7 Ways Your Child Can Gain Organizational Skills This Summer Vacation

Summer time - swimming, family vacations, summer camps and activities. Who said summer was all about taking a break? For many children across the United States, summer is just another opportunity to stay active and learning. However, along with this change in schedule, comes a change in how children's days are organized.

With this change, comes an excellent opportunity to help children learn or practice some great skills that they will use all year long. The following tips will help children to be more organized during summer vacation and throughout the school year.

1. Purge - Because schedules are a little more flexible, it is a great time to help your child purge the excess they've collected throughout the school year. Set up a time when there's no rush or other scheduled activities coming up so you can proceed at your own pace. Get your child involved in the purge by selecting the things they want to get rid of and asking them why they want to hold on to other things. This is also a good time to teach the one-in/one-out rule to your children. If they want to bring in a new toy or game, they must select one to donate. 

2. Develop Routines - Children (and adults) thrive on routines. While the routines may vary from the summer to the school year, they are still important. Most commonly, there are morning routines, afternoon routines and bedtime routines. Allow your child to contribute input in the design of the routines and they are more likely to follow consistently.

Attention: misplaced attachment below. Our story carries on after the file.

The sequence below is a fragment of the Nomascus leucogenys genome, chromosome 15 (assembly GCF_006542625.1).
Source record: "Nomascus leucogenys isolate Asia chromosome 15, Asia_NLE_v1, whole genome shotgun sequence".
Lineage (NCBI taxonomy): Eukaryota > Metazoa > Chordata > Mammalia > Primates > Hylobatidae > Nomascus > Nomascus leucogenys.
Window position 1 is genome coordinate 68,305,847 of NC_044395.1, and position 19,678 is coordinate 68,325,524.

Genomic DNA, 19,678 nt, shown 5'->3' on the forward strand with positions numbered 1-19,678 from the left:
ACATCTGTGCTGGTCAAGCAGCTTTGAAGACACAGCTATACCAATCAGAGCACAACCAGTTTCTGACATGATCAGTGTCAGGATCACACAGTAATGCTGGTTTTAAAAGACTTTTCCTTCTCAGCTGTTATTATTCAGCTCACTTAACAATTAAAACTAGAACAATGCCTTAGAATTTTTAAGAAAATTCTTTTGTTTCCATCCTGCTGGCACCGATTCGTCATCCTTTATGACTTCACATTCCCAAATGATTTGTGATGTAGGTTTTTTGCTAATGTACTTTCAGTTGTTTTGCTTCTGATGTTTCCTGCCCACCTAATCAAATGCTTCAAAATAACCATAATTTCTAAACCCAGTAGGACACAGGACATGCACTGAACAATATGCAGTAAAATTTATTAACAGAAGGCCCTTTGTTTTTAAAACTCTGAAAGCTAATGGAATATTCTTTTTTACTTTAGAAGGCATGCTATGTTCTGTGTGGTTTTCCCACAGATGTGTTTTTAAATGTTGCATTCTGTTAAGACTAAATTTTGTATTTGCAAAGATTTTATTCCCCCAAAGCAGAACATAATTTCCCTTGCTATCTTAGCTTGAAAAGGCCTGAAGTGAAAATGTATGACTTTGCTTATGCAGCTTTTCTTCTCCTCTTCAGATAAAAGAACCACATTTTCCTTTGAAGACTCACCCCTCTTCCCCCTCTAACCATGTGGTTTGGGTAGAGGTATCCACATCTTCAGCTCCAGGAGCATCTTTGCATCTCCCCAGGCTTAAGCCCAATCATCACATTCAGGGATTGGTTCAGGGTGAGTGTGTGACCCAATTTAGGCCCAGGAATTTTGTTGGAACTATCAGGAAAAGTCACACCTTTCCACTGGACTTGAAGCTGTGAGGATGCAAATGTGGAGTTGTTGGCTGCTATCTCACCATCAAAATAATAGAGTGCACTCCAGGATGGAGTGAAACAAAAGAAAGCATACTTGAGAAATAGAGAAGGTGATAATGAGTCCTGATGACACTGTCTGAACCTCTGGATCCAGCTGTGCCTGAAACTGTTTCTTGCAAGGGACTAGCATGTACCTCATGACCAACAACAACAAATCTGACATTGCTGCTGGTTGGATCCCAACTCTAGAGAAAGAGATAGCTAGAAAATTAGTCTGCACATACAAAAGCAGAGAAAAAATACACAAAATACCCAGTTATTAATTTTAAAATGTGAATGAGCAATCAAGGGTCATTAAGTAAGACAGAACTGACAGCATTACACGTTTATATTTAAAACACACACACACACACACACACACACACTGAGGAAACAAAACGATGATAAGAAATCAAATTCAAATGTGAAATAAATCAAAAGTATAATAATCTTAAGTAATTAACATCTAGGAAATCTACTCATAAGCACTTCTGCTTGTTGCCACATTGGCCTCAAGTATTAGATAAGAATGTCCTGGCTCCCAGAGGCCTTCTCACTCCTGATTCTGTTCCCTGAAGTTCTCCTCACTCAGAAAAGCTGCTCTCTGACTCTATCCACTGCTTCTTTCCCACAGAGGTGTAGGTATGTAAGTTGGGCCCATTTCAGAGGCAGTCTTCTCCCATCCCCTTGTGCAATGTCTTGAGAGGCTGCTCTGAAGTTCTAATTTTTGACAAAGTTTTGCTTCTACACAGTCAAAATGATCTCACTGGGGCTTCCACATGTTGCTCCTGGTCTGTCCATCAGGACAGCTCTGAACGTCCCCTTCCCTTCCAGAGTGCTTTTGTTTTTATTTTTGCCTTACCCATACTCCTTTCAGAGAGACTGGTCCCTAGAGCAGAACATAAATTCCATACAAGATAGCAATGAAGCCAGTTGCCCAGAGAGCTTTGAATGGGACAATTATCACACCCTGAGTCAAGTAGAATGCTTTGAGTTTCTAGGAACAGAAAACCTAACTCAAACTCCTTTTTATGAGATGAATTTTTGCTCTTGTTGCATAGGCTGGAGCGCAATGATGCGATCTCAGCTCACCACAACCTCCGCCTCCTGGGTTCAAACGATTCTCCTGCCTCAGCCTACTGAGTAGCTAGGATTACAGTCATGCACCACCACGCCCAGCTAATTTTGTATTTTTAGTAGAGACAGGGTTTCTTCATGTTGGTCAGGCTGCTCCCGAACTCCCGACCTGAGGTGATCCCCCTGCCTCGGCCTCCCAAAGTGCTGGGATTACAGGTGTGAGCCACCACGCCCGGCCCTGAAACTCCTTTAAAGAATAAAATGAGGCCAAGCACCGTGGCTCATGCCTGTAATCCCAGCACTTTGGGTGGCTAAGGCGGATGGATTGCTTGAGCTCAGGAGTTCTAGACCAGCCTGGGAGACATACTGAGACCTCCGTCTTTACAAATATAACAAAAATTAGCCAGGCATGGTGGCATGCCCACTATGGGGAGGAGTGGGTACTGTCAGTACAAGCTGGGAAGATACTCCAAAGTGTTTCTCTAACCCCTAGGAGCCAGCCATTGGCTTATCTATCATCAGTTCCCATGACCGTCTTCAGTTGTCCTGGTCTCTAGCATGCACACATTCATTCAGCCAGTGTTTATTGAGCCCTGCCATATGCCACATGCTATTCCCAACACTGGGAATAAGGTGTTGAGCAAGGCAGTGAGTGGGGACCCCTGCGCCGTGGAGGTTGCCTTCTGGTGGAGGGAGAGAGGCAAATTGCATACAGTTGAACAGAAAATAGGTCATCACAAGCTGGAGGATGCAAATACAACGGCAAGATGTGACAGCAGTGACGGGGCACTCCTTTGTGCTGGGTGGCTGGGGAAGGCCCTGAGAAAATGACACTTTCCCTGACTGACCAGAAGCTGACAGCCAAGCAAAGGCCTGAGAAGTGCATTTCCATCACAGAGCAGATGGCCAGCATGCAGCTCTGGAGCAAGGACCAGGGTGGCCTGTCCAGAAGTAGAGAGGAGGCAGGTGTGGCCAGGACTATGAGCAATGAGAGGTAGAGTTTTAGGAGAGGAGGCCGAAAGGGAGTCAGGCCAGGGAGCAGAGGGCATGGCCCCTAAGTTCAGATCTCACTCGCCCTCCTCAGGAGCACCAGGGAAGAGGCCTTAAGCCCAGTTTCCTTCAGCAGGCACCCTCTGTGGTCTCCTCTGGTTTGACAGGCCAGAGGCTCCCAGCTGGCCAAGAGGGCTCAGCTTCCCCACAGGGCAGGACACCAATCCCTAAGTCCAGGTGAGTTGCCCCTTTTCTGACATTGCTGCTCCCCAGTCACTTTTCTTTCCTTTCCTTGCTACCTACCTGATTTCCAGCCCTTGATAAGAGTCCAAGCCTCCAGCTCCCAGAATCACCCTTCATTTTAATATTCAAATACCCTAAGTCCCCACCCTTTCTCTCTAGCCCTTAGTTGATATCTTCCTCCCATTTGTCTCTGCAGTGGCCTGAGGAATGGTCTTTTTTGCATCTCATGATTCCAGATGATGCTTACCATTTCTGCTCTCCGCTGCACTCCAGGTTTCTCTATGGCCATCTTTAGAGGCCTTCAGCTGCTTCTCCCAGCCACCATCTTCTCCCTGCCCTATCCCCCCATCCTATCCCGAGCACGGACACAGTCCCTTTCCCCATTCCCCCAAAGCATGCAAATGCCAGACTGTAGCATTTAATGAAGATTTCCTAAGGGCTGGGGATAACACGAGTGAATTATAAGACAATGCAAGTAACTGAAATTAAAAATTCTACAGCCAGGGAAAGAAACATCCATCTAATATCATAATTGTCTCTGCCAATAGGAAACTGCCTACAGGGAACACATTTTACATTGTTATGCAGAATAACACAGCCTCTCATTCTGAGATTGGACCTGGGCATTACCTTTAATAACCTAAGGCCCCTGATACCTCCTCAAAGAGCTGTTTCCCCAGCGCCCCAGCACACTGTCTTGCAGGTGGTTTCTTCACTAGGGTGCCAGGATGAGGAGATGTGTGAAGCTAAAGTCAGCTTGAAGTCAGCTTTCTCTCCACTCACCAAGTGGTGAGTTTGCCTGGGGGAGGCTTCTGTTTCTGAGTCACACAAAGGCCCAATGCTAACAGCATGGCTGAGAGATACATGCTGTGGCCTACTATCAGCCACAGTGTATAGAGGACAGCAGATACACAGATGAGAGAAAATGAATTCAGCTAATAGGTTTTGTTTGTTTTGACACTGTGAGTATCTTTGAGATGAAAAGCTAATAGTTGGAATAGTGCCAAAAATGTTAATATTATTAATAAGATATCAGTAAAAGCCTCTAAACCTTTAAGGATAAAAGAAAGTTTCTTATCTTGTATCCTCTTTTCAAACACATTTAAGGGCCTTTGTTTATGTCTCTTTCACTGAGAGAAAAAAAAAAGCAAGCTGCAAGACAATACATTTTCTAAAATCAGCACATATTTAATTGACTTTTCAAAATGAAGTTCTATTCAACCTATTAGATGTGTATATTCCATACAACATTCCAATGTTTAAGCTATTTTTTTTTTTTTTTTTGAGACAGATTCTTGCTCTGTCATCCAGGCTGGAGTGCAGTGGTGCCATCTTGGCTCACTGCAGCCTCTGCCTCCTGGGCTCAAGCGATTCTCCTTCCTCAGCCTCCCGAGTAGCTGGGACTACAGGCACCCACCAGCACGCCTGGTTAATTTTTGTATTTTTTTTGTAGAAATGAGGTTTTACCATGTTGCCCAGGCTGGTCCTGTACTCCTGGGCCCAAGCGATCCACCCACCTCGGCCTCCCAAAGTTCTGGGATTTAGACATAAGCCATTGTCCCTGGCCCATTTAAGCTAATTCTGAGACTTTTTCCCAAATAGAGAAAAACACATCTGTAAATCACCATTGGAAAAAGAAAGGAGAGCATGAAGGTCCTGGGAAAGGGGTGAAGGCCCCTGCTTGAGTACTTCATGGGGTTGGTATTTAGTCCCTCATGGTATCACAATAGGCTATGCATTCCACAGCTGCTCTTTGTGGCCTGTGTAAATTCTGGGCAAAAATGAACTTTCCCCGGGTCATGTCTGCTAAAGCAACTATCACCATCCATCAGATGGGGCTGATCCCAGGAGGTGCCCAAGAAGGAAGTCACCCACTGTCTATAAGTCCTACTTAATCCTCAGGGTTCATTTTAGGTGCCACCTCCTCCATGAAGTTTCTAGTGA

3. Organize Space - When organizing any space, but particularly space that your children use, it is important to give a higher value to utility than esthetics. If shoes are stored neatly in plastic shoe boxes, they may never get put away. However, if you simply have a shoe basket that a child can throw her shoes into when not on her feet, she is more likely to stay organized. 

4. Create Lists - If your child tends to forget to bring homework to school or school work home, lists might be a great solution. You can begin by helping your child create lists during summer vacation. Some ideas for lists include packing lists for travel, shopping lists for your child's requested foods or lists of projects your child wants to do over the summer.

5. Assign Chores - Summer is a great time to start a chore routine. Depending on the age of your child, there are a lot of options when it comes to completing chores. You can create some fun job boards that the child can choose his chores from or have a sticker chart that they get to mark off when a chore has been completed. It's important to remember that some children will need more specific directions when it comes to chores. Simply telling them to clean their room is not enough instruction for them to complete the task. Giving them step-by-step instructions helps to teach them exactly what your expectations are and how to complete the job. 

6. Build a Family Calendar - Teaching your child how to write down events and check a calendar is a great way to get them ready for the school year ahead. Purchase or print a large calendar and help your child fill in all of their scheduled activities. Each day, help them to check the calendar to see what is coming up in the next few days and determine if there is anything they need to do to get ready for those events.

7. Helping at Dinner Time - While it may be difficult to fit in family dinners during the school year, or at least ones where the children help out, preparing meals together is an excellent way to help children learn planning, organization, timing, following directions and many more important skills. These are all critical organization skills that will help your child throughout the school year.

One of the biggest stresses that parents and children deal with during the school year is being organized. By helping your child learn and practice some of these skills throughout the summer vacation, they will be better prepared to tackle organization throughout the year.